to be with us. it's nice to close the doors from the rest of washington and the fiscal cliff debate for a little while and talk about fiscal challenges elsewhere. whether it's a good news or bad news, at least it gives us an opportunity to talk about something a little bit different than the news of the day in this final two weeks, i think, before hopefully congress finds an opportunity to either avoid or move or solve some of the fiscal cliff issues and fiscal challenges that we face. and thank you for dick gravich and the work of the panel and the commission he co--led. there are copies of that report that were available when you came in. it's an excellent document that i really encourage everyone to take a close read. it's filled with good analytics in terms of what's going on on the state level. to help us understand. and i fully agree, dick, with your comments earlier about the disconnect. here in washington, obviously, we're facing our own serious challenges. and sometimes those challenges seem so overwhelming that the notion of adding in the layer of complexity to think about the conseque
's rooms, washington, d.c. december 24, 2012. i hereby appoint the honorable mac thornberry to act as speaker pro tempore on this day. signed, john a. boehner, speaker of the house of representatives. the speaker pro tempore: the brare will be offered by our chaplain, father conroy. chaplain conroy: god of light, we give you thanks for giving us another day, as this chamber lies silent, we pray for joy, hope, and love within the homes of the members of the people's house. send us your spirit so that there might be peace on earth, good will among all men and women. all that is done this day be for your great honor and glory. amen. the speaker pro tempore: the chair has examined the journal of the last day's proceedings and announces to the house his approval thereof. pursuant to clause 1 of rule 1, the journal stands approved. the share will lead the house in the pledge of allegiance. i pledge allegiance to the flag of the united states of america and to the republic for which it stands, one nation under god, indivisible, with liberty and justice for all. the chair lays before the h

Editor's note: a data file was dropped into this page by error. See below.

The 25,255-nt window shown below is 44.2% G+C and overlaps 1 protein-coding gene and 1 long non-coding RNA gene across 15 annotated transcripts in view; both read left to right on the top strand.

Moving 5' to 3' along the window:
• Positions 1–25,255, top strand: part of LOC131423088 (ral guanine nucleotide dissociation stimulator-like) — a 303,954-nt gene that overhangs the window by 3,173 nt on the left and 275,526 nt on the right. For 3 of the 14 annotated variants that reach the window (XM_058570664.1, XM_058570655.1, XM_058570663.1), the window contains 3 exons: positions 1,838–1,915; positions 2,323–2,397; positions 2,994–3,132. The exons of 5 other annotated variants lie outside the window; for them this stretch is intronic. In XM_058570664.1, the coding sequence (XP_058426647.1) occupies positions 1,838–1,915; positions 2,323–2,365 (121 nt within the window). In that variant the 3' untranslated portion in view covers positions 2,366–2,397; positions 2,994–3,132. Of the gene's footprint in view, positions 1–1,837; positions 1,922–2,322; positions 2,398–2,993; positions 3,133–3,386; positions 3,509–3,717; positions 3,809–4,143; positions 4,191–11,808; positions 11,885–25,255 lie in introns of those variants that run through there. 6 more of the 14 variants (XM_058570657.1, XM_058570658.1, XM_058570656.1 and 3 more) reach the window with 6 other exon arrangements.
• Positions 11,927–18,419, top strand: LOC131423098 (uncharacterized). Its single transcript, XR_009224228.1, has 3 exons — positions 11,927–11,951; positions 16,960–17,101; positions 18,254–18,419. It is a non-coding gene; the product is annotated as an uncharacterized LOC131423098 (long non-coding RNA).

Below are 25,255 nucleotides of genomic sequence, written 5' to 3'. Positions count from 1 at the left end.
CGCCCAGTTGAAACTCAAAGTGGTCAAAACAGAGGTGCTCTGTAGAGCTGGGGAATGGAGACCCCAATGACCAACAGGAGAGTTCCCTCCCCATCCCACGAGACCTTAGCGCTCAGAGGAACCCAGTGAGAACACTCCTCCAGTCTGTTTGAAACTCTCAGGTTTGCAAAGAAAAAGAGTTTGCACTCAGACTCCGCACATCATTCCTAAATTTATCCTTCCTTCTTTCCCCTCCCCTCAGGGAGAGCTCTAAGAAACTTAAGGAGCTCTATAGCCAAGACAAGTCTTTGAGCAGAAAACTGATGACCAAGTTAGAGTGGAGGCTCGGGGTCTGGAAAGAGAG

, and doing some speaking but staying as far from washington, d.c. as i can. >> rose: when you look at writing a book, i mean, how hard is that for you to take the time anand think of all of the events and make sure that you get it right as you recollect it? >> first i have given myself a little out at the beginning by saying this is a purely personal reminiscence of what i experienced and what i saw, i am not trying to write the defensive history and others will have a different perspective on things, but it was -- we were at war every day of the four and a half years i was in office, and as i write in the book it wasn't just the wars in iraq and afghanistan, it was daily wars with the congress, with other agencies, with the white house, and also i would say with my own building, with the pentagon. >> rose: fighting over what within the pentagon? >> trying to make the first priority of the pentagon to be successful in the wars we were already in, the pentagon bureaucracy is structured to plan for war, not to wage war, and so getting badly needed equipment to the troops fast in months rather t
a red eye trip to washington. with the fiscal cliff deadline less than a week away. what it all means for your paycheck. >> reporter: as the president wrapped up his vacation, federal workers trickled back into the nation's capitol. but the only people who can avert the fiscal cliff, members of the house and senate, have not returned. in just six days, a 2% payroll tax is set to expire, along with the bush-era tax cuts, shrinking the average person's paycheck in 2013 by about $1500. long-term unemployment benefits for about two million jobless americans are also set to expire. and 110 billion worth of spending cuts to both domestic and defense programs will start to kick in, forcing layoffs in the public sector and for some private sector government contractors. economists predict that if congress doesn't act, all those cuts and new taxes will push the economy back into a mild recession by mid 2013. the impact of some of these new cuts and taxes wouldn't be felt immediately on january 1. that's because the irs and other agencies didn't expect it to come to this. so it could be a few w